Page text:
A solar roadway is a proposed road made from a series of glass panels intended to replace asphalt streets while reducing energy costs and assisting drivers. According to plans and prototypes still being developed in 2011, each solar road panel would absorb the sun's energy, with the energy generated from a nationwide grid of these panels expected to be three times that needed to power the United States. Inside the panels would be light-emitting diodes (LEDs) intended to create the yellow and white lines commonly present on asphalt streets and to spell out messages such as “School Zone” or “Slow Down”. The LEDs also are intended to be sensitive to the presence of animals and light up to show drivers where animals are in the road. A heating mechanism in the panel would keep streets from icing over during the winter.
The predominant trait and main reason for a solar roadway is to produce more clean energy; a secondary benefit would be to create a road that is able to pay for itself during operation. To do this, each panel would be equipped with a large solar panel that would capture the sun’s energy on a continual basis. It is projected that this would provide the United States with about three times the amount of energy required annually. Along with the solar panels, many other features would be added to help drivers.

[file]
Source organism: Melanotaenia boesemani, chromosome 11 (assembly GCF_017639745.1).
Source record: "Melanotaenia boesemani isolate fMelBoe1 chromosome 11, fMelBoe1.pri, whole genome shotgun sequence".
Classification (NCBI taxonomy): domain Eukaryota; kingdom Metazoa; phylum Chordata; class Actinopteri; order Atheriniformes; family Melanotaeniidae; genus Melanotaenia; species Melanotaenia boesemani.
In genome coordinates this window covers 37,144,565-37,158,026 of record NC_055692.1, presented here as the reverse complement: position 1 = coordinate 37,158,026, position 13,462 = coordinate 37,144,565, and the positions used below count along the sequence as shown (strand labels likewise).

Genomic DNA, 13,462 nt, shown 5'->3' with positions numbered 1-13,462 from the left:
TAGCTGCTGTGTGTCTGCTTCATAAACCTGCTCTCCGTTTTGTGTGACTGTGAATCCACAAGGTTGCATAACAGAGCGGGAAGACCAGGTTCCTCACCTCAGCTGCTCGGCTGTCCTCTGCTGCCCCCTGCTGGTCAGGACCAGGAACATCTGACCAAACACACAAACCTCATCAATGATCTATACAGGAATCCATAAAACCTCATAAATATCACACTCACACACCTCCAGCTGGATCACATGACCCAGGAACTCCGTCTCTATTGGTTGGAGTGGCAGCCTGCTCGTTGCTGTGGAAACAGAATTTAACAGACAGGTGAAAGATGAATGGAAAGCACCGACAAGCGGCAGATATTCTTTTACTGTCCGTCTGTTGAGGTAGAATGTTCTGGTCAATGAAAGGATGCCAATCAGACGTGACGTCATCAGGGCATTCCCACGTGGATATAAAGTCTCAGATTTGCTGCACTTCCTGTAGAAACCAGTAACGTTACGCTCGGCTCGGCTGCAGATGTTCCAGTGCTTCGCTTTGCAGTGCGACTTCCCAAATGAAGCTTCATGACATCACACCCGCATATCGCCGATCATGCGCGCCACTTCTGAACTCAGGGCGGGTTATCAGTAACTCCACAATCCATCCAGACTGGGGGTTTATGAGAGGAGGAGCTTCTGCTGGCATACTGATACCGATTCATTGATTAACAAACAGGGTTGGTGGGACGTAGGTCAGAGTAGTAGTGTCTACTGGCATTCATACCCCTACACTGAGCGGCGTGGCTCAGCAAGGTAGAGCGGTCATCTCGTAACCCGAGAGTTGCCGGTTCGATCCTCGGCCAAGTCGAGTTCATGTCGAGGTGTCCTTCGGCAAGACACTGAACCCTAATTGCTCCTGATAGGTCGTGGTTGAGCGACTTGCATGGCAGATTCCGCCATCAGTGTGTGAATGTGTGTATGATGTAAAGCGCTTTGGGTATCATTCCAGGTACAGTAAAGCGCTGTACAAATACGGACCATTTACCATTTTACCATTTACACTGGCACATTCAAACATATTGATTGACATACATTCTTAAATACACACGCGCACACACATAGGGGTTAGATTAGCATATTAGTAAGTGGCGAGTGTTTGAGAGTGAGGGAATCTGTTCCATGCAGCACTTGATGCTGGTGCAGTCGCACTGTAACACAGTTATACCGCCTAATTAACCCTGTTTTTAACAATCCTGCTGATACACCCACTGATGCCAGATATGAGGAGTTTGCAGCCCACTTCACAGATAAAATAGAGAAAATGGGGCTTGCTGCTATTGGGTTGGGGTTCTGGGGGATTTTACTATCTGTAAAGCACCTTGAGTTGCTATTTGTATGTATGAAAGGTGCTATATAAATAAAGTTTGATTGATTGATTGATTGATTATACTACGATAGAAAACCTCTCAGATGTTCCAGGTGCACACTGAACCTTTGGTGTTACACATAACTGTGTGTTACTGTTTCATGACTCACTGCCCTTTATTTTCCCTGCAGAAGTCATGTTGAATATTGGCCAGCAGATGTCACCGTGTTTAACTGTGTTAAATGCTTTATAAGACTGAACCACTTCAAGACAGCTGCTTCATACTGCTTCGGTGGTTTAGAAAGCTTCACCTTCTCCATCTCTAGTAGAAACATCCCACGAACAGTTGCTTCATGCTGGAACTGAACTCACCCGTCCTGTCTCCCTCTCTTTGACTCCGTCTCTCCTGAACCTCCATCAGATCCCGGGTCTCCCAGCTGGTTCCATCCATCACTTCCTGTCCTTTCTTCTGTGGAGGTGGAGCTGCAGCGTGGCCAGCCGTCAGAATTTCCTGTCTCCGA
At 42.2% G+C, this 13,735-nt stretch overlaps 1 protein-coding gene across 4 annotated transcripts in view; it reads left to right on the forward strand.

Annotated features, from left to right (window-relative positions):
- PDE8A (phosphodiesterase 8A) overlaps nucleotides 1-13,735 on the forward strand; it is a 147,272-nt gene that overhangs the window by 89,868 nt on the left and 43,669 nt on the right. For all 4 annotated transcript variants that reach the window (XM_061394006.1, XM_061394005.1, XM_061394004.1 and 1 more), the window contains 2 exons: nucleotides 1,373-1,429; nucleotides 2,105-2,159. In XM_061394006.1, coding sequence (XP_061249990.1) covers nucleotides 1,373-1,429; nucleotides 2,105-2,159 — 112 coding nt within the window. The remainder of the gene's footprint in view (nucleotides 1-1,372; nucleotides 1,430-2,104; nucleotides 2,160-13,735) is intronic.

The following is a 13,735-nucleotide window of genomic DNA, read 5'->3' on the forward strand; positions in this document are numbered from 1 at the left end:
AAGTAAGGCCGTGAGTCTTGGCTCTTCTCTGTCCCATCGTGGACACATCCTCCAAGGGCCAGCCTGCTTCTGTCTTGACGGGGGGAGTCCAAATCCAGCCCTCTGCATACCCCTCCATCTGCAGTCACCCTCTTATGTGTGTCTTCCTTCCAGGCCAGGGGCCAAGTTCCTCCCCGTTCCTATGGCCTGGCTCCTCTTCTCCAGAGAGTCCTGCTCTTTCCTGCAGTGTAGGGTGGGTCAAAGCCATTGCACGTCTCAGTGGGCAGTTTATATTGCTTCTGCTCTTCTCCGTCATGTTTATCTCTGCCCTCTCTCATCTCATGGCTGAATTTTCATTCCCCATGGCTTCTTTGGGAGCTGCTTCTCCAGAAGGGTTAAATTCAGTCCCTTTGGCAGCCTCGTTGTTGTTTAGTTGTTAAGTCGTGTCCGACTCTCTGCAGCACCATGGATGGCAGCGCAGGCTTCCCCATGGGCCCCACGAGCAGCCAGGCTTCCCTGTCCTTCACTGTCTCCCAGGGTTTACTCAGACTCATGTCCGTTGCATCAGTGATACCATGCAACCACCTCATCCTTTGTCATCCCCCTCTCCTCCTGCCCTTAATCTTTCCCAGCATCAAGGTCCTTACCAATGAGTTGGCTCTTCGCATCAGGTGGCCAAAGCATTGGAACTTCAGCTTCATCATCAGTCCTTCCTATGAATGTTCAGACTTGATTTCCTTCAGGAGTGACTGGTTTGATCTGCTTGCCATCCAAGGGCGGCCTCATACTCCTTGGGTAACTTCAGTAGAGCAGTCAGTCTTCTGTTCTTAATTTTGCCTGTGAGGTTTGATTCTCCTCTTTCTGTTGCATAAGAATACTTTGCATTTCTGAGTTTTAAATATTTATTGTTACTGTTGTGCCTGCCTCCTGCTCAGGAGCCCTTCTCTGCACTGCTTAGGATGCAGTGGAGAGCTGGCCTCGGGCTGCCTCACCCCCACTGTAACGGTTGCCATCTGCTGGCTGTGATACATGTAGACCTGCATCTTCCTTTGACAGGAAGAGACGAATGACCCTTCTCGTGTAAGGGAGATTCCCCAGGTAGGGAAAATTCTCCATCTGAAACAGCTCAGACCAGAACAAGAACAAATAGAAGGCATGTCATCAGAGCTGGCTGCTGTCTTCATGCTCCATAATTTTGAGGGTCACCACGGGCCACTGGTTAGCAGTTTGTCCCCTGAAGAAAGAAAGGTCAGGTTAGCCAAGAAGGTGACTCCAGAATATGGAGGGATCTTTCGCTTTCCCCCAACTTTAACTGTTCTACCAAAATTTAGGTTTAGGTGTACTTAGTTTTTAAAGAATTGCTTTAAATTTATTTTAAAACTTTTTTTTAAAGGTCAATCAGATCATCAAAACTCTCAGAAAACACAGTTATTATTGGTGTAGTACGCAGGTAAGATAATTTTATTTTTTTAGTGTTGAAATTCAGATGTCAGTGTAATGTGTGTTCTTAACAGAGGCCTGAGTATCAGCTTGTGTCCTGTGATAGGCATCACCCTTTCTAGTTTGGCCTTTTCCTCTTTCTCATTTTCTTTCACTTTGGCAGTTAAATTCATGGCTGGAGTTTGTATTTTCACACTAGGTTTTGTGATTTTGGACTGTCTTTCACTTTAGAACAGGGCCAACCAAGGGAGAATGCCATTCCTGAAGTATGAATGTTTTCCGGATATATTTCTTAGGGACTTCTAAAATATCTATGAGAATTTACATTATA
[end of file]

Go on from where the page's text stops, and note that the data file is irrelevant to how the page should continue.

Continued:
LEDs in the glass panel are intended to shine in both white and yellow to create the lines and messages commonly seen on traditional asphalt streets. This would allow messages to be changed on-the-fly and eliminate the need for painting and repainting the street. The solar roadway also would generate light, making it easier for drivers to see the road at night.
The LEDs in the solar roadway panels are intended to be able to create common street messages and lines, but they also are expected to protect wildlife. Plans for the panels call for them to be sensitive to an animal’s touch. When a deer, possum or other animal touches the glass, the LEDs would turn on, alerting drivers to the animal’s presence.
Heating mechanisms in the panels also would help during winter. Ice and snow can freeze on streets, making it dangerous to drive. The heating mechanism would ensure that snow and ice melts without the need for removal. This would ensure that the roads are safe during the winter and keep states and individuals from having to pay to remove the snow and ice.
As of July 2011, Solar Roadways Inc. of Idaho had been awarded a grant from the U.S. Department of Transportation's Federal Highway Administration to continue its development of the panel. An initial grant allowed for the development of a prototype panel. Plans for the second phase included the creation of a parking lot built using the solar panels.